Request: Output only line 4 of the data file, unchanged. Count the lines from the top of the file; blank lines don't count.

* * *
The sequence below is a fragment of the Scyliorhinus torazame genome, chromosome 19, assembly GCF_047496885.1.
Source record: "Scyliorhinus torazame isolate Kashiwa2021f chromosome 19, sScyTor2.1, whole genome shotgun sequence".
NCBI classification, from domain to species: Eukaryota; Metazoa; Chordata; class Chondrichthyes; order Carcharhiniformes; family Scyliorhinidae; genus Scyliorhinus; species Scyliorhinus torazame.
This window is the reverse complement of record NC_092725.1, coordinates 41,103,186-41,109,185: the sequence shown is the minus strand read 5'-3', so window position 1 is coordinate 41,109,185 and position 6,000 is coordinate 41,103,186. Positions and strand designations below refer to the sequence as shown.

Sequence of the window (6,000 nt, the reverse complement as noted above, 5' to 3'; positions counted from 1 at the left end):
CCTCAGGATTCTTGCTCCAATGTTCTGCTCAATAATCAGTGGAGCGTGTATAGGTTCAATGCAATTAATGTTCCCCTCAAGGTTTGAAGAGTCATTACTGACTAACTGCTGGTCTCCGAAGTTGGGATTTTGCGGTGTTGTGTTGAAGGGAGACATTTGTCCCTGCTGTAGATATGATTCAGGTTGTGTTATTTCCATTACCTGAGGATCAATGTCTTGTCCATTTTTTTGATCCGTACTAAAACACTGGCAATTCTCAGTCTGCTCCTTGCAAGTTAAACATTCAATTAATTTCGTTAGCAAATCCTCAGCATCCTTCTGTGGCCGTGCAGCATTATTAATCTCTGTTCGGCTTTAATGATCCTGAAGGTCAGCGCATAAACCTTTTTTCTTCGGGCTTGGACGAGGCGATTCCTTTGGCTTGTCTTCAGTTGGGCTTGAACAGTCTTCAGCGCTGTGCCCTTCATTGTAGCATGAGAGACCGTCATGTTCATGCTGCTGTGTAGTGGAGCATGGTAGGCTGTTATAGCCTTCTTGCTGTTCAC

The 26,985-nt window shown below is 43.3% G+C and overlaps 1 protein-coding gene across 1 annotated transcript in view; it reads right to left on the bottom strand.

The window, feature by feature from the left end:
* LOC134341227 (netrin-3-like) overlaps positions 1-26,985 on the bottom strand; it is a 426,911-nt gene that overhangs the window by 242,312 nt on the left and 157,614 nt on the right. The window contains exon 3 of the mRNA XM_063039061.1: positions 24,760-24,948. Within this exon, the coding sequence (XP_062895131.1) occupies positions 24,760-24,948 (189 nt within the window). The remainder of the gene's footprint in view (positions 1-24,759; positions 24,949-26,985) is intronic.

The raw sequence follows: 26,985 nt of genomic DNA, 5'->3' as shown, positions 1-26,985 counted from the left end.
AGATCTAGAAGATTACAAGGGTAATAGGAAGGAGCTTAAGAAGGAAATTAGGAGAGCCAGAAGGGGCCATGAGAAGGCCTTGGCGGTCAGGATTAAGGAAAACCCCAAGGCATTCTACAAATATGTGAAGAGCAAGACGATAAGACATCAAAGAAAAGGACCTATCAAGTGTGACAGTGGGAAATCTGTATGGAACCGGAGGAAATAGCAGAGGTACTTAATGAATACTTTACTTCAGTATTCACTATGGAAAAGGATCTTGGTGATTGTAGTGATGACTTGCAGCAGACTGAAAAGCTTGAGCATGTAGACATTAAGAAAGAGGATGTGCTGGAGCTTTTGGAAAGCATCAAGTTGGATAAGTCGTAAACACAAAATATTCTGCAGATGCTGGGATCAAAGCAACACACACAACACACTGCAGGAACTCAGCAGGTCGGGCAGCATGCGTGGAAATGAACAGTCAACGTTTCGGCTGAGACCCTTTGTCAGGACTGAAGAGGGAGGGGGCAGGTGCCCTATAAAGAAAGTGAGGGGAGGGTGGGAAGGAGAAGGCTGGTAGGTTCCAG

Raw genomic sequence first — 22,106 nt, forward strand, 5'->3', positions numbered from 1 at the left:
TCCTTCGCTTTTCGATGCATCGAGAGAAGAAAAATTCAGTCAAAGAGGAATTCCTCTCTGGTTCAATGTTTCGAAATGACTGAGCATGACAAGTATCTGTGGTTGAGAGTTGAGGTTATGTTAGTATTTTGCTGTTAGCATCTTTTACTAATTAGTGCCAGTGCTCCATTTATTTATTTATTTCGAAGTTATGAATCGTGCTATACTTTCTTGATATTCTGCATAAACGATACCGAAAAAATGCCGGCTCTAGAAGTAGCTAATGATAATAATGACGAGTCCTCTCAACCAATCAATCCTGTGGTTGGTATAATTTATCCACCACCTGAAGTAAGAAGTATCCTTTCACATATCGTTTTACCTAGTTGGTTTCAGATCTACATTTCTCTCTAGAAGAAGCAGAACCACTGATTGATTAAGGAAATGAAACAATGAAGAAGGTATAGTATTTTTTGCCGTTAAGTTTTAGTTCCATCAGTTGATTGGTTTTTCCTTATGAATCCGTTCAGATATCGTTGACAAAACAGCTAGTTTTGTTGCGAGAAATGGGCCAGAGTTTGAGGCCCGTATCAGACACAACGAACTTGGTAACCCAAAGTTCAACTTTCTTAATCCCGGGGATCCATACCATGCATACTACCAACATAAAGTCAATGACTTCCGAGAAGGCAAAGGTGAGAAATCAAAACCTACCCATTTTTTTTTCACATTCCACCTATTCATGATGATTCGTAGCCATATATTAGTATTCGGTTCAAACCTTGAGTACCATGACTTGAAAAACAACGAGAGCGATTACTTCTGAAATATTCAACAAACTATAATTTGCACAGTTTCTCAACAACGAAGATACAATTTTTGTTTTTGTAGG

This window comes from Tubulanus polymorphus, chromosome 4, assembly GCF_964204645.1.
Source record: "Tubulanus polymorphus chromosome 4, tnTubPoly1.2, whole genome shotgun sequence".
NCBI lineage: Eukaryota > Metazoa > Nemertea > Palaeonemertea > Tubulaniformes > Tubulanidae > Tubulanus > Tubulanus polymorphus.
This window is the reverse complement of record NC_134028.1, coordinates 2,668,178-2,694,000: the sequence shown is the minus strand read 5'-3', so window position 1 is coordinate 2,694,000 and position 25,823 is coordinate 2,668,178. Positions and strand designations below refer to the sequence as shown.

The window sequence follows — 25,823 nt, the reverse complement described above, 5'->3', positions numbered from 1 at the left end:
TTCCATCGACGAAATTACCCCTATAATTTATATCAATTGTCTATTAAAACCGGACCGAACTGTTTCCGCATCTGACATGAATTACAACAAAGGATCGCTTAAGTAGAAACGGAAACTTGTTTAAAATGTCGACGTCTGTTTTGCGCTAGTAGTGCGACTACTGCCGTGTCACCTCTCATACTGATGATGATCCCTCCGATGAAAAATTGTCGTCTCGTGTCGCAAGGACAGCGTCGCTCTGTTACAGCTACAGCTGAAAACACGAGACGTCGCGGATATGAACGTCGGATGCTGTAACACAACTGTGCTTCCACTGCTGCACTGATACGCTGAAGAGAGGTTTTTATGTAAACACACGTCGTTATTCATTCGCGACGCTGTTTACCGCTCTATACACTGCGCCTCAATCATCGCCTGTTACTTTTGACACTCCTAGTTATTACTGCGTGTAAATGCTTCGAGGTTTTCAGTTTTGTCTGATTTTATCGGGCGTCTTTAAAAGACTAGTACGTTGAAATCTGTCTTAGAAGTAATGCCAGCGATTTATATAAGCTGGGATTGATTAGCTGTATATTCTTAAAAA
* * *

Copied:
This window is the reverse complement of record NC_092725.1, coordinates 41,103,186-41,109,185: the sequence shown is the minus strand read 5'-3', so window position 1 is coordinate 41,109,185 and position 6,000 is coordinate 41,103,186. Positions and strand designations below refer to the sequence as shown.